AKA, Recipes? I don't need no stinkin recipes?
So, about two years ago, I had an experience I think other cooks will understand. I starting craving a dish I had never tasted. Nothing outlandish or even unusual, just something I had never happened to make or eat. I wanted pumpkin lasagne.
I knew just what it should be. Pureed pumpkin, mixed with egg and milk to enrich and improve the texture. Browned Italian sausage, with fennel. A little bechamel. Mozz and Parm. And pasta, of course. And, lo, I made it, and it was good.
The next time I made it, I skipped the mozz and really piled on the sauce. I also spiced the pumpkin with lots of nutmeg and a little cinnamon. That version worked, too.
This weekend, I wanted to make it again. But I wanted the flavor of sage, not fennel, because I had had a nice sage-butter sauce over squash ravioli in recent weeks and the sage had lingered in my mind. No problem, sage and plain ground pork. But when I went to buy the cans of pumpkin,* I hit a snag. The masses must have been out in force, making the curried pumpkin soup every magazine features in their October issue. No pumpkin in the store. Okay, I'll use squash. And no mozz this time. A little Parm on top will do. Then I hunted through my freezer to find I had used the last of my ground pork. Ground lamb? Ground beef? The Afghan restaurant down the street makes a nice pumpkin dish with a ground beef and yogurt sauce. Ground beef it was. But sage and beef and squash is a lot less sweet than fennel and pork and pumpkin. I wanted a little touch of autumnal sweetness. Caramelized onions. There we go. And it was good.
So, do I have a recipe for pumpkin lasagne? If I have a knife, and I replace the blade every odd year and replace the handle every even year, what is...
Well, here's the recipe that's working right now:
Caramelize two large onions in 2 T of butter. (You can cheat and do this overnight in the crockpot. I wouldn't for something really highlighting caramelized onions, because the liquid doesn't evaporate, so you don't get the same depth of flavor you can achieve with the hard-working method. But the onions play a supporting role in this dish. The crockpot is good enough for government work.) Mix 2 cans squash with one egg and 1/2 cup milk, season with salt and nutmeg and set aside. Brown 1 pound ground beef and season with black pepper (be generous) and salt and set aside. Mince sage (I used most of a package, two large sprigs, maybe 1/4 cup?). Mix together onions, sage and meat. Make a simple white sauce by cooking together 2T of butter and 2 T of flour, then whisking in 2 cups of milk and cooking until thick. Cook lasagne noodles. Layer, starting and ending with sauce, alternating between squash and meat with sauce layers. Sprinkle some Parm on top, and bake about 50 minutes on 350. Makes on big dish of nice-looking lasagne, and one of those messy "lasagne leftover" trays as well, about 1/3 as large. I suppose you could make the odds and ends tray look beautiful, if you don't mind messing with tradition. It's your call.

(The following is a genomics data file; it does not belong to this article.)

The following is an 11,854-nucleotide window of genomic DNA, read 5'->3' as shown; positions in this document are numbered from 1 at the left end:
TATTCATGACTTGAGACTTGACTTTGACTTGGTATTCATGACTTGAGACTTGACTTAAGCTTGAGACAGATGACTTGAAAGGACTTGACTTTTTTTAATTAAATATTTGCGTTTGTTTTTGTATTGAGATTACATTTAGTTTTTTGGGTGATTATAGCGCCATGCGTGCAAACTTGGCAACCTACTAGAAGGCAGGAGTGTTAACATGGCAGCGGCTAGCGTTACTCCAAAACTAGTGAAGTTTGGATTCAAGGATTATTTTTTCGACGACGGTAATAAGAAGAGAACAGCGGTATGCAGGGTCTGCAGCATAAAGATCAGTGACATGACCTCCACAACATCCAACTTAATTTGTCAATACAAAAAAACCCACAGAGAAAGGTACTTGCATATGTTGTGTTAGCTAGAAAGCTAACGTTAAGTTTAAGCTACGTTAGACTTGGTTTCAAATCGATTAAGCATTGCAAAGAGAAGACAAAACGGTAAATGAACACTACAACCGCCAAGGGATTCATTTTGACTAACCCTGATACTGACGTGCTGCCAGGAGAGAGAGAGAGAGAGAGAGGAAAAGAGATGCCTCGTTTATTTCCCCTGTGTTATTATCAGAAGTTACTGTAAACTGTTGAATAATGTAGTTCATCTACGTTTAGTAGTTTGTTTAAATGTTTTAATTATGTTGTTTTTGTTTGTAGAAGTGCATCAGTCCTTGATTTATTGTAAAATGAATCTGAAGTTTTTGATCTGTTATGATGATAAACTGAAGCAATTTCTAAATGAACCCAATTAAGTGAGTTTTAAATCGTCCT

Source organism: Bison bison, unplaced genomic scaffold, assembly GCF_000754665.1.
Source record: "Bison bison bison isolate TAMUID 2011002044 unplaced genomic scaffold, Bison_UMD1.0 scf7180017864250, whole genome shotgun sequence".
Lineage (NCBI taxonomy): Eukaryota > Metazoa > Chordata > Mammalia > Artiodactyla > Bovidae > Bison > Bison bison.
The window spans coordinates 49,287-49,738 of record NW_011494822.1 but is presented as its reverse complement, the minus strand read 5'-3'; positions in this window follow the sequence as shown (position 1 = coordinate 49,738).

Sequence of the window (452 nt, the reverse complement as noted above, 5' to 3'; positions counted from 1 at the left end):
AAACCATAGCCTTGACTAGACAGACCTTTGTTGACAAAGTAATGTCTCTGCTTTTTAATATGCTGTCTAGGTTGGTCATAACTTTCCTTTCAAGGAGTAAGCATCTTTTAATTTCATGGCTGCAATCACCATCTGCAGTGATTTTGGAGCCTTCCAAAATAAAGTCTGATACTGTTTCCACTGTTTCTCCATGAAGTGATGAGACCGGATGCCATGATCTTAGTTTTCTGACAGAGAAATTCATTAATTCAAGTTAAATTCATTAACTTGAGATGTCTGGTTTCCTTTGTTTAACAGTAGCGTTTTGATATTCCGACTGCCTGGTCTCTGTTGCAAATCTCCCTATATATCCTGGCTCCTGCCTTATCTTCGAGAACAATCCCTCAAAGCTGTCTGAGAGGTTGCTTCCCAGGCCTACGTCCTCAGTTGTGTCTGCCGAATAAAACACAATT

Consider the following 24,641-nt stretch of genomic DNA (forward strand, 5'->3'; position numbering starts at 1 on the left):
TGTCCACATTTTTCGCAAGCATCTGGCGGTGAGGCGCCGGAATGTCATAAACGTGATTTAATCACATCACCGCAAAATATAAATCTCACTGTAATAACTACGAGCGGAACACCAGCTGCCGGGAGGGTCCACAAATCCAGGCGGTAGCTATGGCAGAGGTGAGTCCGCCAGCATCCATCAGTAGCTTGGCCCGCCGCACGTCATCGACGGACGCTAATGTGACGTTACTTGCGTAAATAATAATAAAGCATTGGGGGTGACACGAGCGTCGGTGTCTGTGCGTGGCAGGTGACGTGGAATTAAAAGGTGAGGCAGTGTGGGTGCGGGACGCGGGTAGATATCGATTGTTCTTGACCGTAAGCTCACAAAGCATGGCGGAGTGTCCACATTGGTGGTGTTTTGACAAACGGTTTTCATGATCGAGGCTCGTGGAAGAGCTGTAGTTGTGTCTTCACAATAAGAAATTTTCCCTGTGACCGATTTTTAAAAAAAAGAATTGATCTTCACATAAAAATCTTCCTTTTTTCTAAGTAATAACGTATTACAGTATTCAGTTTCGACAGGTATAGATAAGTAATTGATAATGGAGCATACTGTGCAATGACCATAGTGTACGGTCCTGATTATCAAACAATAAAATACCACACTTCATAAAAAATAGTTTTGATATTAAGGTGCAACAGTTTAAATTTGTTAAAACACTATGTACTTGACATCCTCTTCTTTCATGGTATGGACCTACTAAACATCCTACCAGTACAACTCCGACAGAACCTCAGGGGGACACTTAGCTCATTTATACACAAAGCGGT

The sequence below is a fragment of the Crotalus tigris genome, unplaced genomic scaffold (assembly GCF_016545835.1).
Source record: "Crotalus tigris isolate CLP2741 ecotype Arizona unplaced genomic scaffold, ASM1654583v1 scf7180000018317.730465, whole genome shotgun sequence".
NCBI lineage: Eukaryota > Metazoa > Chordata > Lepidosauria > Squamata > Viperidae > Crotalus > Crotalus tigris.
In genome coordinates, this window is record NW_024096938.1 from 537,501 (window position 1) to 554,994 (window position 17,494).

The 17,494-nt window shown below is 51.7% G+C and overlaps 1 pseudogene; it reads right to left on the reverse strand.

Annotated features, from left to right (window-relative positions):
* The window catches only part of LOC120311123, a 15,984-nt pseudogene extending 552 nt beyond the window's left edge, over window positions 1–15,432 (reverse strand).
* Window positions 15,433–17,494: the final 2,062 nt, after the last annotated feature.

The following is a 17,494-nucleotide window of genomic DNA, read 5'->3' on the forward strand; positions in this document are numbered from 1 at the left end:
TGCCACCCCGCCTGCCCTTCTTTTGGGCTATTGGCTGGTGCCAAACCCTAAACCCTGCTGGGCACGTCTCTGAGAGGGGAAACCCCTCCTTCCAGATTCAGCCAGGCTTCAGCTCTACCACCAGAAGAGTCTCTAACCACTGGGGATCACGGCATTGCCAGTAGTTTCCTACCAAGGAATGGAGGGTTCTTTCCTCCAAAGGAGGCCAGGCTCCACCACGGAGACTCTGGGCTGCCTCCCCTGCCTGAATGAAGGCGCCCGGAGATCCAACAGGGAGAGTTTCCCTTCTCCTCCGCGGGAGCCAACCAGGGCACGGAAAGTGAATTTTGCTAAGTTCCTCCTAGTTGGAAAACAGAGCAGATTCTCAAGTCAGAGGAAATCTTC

*Yes, canned pumpkin. As far as I'm concerned, there are only a handful of canned products worth buying. Canned tomatoes for sauce, coconut milk, chipotle chilies in adobe, Goya chickpeas and beans, and One Pie pumpkin. Real pumpkin is lovely for stuffing and whatnot, but for pumpkin puree, ease wins out every time.